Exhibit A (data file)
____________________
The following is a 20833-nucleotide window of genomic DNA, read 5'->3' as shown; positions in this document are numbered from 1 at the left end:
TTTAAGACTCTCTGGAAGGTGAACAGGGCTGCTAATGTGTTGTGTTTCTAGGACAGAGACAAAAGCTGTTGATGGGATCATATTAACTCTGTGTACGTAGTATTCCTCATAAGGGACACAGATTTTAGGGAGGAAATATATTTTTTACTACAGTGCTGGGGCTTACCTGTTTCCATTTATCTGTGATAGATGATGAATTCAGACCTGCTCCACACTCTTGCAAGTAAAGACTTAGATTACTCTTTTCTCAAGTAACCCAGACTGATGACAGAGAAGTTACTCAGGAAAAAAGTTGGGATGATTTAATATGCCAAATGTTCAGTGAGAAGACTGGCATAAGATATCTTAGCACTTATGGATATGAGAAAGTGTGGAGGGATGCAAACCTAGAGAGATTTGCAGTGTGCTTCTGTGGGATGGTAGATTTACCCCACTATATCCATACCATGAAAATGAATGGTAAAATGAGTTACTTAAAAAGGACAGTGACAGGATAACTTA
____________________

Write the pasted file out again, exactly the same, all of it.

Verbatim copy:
The following is a 20833-nucleotide window of genomic DNA, read 5'->3' as shown; positions in this document are numbered from 1 at the left end:
TTTAAGACTCTCTGGAAGGTGAACAGGGCTGCTAATGTGTTGTGTTTCTAGGACAGAGACAAAAGCTGTTGATGGGATCATATTAACTCTGTGTACGTAGTATTCCTCATAAGGGACACAGATTTTAGGGAGGAAATATATTTTTTACTACAGTGCTGGGGCTTACCTGTTTCCATTTATCTGTGATAGATGATGAATTCAGACCTGCTCCACACTCTTGCAAGTAAAGACTTAGATTACTCTTTTCTCAAGTAACCCAGACTGATGACAGAGAAGTTACTCAGGAAAAAAGTTGGGATGATTTAATATGCCAAATGTTCAGTGAGAAGACTGGCATAAGATATCTTAGCACTTATGGATATGAGAAAGTGTGGAGGGATGCAAACCTAGAGAGATTTGCAGTGTGCTTCTGTGGGATGGTAGATTTACCCCACTATATCCATACCATGAAAATGAATGGTAAAATGAGTTACTTAAAAAGGACAGTGACAGGATAACTTA